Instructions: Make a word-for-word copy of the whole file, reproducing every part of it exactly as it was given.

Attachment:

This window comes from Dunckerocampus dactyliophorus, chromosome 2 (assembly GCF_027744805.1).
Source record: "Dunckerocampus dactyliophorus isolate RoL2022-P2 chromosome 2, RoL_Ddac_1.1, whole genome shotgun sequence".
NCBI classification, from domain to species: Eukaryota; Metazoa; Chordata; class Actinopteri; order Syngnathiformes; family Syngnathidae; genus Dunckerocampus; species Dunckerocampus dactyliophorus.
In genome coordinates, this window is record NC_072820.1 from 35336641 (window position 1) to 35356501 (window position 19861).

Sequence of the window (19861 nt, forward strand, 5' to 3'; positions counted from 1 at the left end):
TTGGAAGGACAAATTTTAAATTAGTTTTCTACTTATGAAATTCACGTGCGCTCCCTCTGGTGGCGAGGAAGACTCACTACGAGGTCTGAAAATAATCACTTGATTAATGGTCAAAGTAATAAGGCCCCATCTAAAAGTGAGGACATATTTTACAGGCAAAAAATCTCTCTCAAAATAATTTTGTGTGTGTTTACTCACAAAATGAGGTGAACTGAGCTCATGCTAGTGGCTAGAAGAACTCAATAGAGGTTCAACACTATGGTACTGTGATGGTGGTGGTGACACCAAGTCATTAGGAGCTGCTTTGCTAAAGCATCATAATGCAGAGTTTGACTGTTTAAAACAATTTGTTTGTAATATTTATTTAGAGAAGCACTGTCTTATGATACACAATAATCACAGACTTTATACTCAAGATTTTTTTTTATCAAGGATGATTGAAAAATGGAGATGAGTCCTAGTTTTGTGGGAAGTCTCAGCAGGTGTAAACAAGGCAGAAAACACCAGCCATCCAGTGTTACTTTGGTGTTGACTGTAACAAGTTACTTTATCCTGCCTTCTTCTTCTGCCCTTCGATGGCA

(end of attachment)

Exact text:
This window comes from Dunckerocampus dactyliophorus, chromosome 2 (assembly GCF_027744805.1).
Source record: "Dunckerocampus dactyliophorus isolate RoL2022-P2 chromosome 2, RoL_Ddac_1.1, whole genome shotgun sequence".
NCBI classification, from domain to species: Eukaryota; Metazoa; Chordata; class Actinopteri; order Syngnathiformes; family Syngnathidae; genus Dunckerocampus; species Dunckerocampus dactyliophorus.
In genome coordinates, this window is record NC_072820.1 from 35336641 (window position 1) to 35356501 (window position 19861).

Sequence of the window (19861 nt, forward strand, 5' to 3'; positions counted from 1 at the left end):
TTGGAAGGACAAATTTTAAATTAGTTTTCTACTTATGAAATTCACGTGCGCTCCCTCTGGTGGCGAGGAAGACTCACTACGAGGTCTGAAAATAATCACTTGATTAATGGTCAAAGTAATAAGGCCCCATCTAAAAGTGAGGACATATTTTACAGGCAAAAAATCTCTCTCAAAATAATTTTGTGTGTGTTTACTCACAAAATGAGGTGAACTGAGCTCATGCTAGTGGCTAGAAGAACTCAATAGAGGTTCAACACTATGGTACTGTGATGGTGGTGGTGACACCAAGTCATTAGGAGCTGCTTTGCTAAAGCATCATAATGCAGAGTTTGACTGTTTAAAACAATTTGTTTGTAATATTTATTTAGAGAAGCACTGTCTTATGATACACAATAATCACAGACTTTATACTCAAGATTTTTTTTTATCAAGGATGATTGAAAAATGGAGATGAGTCCTAGTTTTGTGGGAAGTCTCAGCAGGTGTAAACAAGGCAGAAAACACCAGCCATCCAGTGTTACTTTGGTGTTGACTGTAACAAGTTACTTTATCCTGCCTTCTTCTTCTGCCCTTCGATGGCA